Scientific Computation and Applied & Industrial Mathematics: Tom Eaves

  • Date: 10/31/2017
  • Time: 12:30
Tom Eaves, UBC

University of British Columbia


What is turbulence, and how do we find it?


Transitional phenomena are ubiquitous in fluid dynamics and other nonlinear systems; they occur whenever there are multiple states in which a system can reside. Frequently, we are able to investigate when and how a system transitions from one state to another by performing a linear stability analysis and obtaining critical thresholds for various parameters beyond which our original state becomes "unstable". However, there are numerous examples for which such an approach does not work. Perhaps the most widely studied scenarios in fluid mechanics for which a linear stability analysis fails to predict transition are the canonical homogeneous shear flows of plane Couette flow and pipe flow. Both of these flows have a laminar (quiescent) solution to the Navier-Stokes equations which is linearly stable at all flow rates, and yet sustained turbulent dynamics are observed in plane Couette flow and in pipe flow for sufficiently rapid flow. Such systems are "two-state" systems for which both the laminar flow and turbulence co-exist as (locally) stable solutions to the Navier-Stokes equations. Recent developments in "generalised nonlinear stability theory" (Pringle & Kerswell, 2010) allow us to find minimal perturbation amplitudes, in a nonlinear sense, to transition between two (linearly) stable flow states. However, the full interpretation of the results of nonlinear stability theory is possible only when interpreting fluid flows in the language of dynamical systems. Drawing from the recent focus of interpreting turbulence in terms of coherent structures rather than statistics, Eaves & Caulfield (2015) interpreted the minimal thresholds for transition to turbulence in statically stable density-stratified plane Couette flow with a focus on coherent structures, and demonstrated that the effect of stratification has an unexpectedly significant impact on the transition scenario. In this talk, I will outline the methodology behind nonlinear stability theory, explain what turbulence is from a dynamical systems point of view, and outline how these two ideas were utilised in my thesis work on stratified shear flow. I will conclude with a brief overview of ongoing work and other extensions to this rapidly developing field of research.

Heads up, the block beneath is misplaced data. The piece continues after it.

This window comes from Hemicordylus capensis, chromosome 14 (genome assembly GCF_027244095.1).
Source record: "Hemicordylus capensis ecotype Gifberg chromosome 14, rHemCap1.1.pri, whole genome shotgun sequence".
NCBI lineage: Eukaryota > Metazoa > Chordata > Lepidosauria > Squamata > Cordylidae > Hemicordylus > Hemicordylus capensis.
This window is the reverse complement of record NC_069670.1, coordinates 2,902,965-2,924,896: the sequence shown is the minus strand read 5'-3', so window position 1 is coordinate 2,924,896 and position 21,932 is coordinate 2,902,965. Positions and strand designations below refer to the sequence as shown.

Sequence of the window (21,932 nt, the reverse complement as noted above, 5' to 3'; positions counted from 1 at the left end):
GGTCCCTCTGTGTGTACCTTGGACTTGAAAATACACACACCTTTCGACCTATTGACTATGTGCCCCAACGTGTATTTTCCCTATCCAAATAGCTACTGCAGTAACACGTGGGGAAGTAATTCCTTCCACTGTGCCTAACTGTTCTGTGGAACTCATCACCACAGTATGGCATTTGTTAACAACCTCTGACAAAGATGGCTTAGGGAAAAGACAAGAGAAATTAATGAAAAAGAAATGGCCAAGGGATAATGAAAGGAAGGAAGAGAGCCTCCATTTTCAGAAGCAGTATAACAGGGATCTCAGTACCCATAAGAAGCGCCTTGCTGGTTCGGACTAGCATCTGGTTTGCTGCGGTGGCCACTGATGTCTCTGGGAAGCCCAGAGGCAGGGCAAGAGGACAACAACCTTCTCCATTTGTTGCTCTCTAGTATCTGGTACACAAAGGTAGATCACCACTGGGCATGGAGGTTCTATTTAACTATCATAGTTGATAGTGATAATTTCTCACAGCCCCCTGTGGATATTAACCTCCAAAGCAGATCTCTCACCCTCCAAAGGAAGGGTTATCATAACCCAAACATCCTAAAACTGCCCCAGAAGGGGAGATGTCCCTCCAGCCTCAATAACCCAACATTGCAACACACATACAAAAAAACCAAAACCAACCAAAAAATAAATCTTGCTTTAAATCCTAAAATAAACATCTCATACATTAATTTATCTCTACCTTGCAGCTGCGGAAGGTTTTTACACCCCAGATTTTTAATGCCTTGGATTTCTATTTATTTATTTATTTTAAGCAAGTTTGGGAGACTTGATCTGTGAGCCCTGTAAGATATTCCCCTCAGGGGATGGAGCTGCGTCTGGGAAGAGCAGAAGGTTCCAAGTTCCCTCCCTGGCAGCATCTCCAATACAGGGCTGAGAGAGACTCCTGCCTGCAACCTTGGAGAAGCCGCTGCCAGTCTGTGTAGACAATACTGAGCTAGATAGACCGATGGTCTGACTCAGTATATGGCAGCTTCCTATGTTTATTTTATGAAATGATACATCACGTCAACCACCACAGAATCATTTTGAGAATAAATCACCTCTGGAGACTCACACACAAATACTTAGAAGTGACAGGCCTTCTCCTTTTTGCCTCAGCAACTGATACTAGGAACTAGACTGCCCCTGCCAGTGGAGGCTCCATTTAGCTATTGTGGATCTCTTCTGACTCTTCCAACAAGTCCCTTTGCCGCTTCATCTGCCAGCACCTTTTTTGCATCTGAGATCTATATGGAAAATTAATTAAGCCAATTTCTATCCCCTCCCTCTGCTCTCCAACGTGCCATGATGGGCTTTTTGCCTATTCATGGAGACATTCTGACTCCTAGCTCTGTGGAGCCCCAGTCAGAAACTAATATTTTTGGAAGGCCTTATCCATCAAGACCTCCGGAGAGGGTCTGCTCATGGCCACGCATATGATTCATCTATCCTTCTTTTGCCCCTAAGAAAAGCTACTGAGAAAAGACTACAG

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Location: ESB 4133 (PIMS Lounge)